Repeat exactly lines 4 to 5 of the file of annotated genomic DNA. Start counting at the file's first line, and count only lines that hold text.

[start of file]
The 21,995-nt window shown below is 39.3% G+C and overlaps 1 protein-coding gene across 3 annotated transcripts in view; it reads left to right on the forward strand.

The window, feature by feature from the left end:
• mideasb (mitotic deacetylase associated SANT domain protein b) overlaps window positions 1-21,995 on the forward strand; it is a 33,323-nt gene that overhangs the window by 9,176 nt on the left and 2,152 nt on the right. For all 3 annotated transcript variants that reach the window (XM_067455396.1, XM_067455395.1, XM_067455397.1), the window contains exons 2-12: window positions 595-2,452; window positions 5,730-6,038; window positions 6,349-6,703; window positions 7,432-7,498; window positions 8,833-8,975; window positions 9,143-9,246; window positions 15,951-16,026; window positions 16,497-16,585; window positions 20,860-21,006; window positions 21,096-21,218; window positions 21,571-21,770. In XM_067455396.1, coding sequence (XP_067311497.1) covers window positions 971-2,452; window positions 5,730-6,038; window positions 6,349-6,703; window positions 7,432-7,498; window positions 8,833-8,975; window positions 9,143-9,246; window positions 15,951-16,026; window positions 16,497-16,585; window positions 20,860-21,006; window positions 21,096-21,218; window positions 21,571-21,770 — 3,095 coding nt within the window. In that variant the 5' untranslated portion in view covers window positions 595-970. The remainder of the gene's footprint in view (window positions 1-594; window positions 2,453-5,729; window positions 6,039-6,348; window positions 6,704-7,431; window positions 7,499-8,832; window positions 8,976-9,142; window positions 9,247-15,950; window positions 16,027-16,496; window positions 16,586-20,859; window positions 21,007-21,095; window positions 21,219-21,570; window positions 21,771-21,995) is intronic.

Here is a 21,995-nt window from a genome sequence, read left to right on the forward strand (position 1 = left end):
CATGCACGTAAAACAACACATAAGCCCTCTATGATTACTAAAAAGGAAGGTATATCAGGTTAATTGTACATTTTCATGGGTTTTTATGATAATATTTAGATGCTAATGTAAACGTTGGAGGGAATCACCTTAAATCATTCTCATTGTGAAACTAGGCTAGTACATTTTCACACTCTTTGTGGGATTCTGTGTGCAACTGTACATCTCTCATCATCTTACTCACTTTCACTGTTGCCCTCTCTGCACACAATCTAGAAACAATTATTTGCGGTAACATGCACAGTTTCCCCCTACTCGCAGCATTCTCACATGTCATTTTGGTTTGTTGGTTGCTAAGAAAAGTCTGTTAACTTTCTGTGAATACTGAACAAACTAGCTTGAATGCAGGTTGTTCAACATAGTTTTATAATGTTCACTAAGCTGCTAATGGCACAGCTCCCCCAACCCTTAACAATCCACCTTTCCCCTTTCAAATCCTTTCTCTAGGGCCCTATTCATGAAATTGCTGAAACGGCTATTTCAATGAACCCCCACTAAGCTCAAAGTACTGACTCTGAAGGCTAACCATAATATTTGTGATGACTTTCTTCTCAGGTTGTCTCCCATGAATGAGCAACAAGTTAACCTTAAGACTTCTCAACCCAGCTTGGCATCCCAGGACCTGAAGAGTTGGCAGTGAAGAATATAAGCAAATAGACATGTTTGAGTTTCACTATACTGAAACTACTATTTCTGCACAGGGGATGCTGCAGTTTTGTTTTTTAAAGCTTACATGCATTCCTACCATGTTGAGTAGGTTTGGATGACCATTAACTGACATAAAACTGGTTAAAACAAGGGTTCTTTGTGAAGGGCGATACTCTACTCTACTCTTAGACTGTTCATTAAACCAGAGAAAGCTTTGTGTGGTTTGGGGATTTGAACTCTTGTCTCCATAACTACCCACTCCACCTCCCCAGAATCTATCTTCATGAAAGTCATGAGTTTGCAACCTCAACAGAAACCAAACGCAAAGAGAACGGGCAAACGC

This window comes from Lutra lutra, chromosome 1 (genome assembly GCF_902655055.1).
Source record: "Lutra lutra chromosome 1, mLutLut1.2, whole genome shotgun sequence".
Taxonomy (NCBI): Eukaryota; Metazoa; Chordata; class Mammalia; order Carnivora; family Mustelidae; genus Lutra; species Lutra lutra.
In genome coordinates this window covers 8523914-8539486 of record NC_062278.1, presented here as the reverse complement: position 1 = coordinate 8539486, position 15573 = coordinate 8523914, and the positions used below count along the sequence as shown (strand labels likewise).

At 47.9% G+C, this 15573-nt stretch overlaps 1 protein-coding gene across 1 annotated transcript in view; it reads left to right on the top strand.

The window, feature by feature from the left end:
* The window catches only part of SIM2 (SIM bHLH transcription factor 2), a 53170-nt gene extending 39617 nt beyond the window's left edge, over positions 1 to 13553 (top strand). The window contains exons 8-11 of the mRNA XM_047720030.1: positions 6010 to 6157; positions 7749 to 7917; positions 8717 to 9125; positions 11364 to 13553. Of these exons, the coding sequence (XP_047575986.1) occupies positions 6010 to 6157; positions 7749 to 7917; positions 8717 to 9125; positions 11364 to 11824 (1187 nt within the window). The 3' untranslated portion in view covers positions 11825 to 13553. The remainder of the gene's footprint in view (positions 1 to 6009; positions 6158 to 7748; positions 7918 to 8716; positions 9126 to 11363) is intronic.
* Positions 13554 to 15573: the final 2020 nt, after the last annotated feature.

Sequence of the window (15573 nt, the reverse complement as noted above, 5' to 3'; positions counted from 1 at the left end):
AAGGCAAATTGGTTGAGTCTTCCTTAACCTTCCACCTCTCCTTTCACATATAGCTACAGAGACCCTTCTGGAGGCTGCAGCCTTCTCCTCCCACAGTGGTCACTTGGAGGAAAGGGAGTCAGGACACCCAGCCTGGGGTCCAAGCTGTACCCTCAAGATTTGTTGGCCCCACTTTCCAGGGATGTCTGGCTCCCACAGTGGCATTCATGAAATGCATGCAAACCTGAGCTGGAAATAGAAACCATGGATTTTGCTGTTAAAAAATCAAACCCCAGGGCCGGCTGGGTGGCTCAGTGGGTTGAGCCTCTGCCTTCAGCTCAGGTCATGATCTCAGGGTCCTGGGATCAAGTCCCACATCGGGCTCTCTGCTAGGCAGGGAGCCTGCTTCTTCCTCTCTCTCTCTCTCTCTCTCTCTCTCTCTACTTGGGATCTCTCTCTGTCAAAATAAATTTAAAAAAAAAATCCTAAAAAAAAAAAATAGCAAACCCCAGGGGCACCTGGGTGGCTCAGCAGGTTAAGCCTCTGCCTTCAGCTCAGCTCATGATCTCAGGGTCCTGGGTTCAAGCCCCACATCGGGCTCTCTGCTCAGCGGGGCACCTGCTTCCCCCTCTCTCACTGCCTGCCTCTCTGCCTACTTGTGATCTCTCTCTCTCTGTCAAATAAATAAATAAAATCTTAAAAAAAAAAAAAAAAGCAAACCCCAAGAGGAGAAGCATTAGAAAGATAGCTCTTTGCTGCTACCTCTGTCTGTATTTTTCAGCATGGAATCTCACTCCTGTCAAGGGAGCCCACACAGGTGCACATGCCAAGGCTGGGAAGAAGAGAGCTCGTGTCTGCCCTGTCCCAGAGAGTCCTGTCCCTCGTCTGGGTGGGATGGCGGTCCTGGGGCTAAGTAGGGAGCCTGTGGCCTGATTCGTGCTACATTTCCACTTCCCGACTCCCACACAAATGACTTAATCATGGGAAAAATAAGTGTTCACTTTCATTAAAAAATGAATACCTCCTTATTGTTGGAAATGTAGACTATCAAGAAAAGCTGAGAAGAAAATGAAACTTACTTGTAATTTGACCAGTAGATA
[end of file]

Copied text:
Here is a 21,995-nt window from a genome sequence, read left to right on the forward strand (position 1 = left end):
CATGCACGTAAAACAACACATAAGCCCTCTATGATTACTAAAAAGGAAGGTATATCAGGTTAATTGTACATTTTCATGGGTTTTTATGATAATATTTAGATGCTAATGTAAACGTTGGAGGGAATCACCTTAAATCATTCTCATTGTGAAACTAGGCTAGTACATTTTCACACTCTTTGTGGGATTCTGTGTGCAACTGTACATCTCTCATCATCTTACTCACTTTCACTGTTGCCCTCTCTGCACACAATCTAGAAACAATTATTTGCGGTAACATGCACAGTTTCCCCCTACTCGCAGCATTCTCACATGTCATTTTGGTTTGTTGGTTGCTAAGAAAAGTCTGTTAACTTTCTGTGAATACTGAACAAACTAGCTTGAATGCAGGTTGTTCAACATAGTTTTATAATGTTCACTAAGCTGCTAATGGCACAGCTCCCCCAACCCTTAACAATCCACCTTTCCCCTTTCAAATCCTTTCTCTAGGGCCCTATTCATGAAATTGCTGAAACGGCTATTTCAATGAACCCCCACTAAGCTCAAAGTACTGACTCTGAAGGCTAACCATAATATTTGTGATGACTTTCTTCTCAGGTTGTCTCCCATGAATGAGCAACAAGTTAACCTTAAGACTTCTCAACCCAGCTTGGCATCCCAGGACCTGAAGAGTTGGCAGTGAAGAATATAAGCAAATAGACATGTTTGAGTTTCACTATACTGAAACTACTATTTCTGCACAGGGGATGCTGCAGTTTTGTTTTTTAAAGCTTACATGCATTCCTACCATGTTGAGTAGGTTTGGATGACCATTAACTGACATAAAACTGGTTAAAACAAGGGTTCTTTGTGAAGGGCGATACTCTACTCTACTCTTAGACTGTTCATTAAACCAGAGAAAGCTTTGTGTGGTTTGGGGATTTGAACTCTTGTCTCCATAACTACCCACTCCACCTCCCCAGAATCTATCTTCATGAAAGTCATGAGTTTGCAACCTCAACAGAAACCAAACGCAAAGAGAACGGGCAAACGC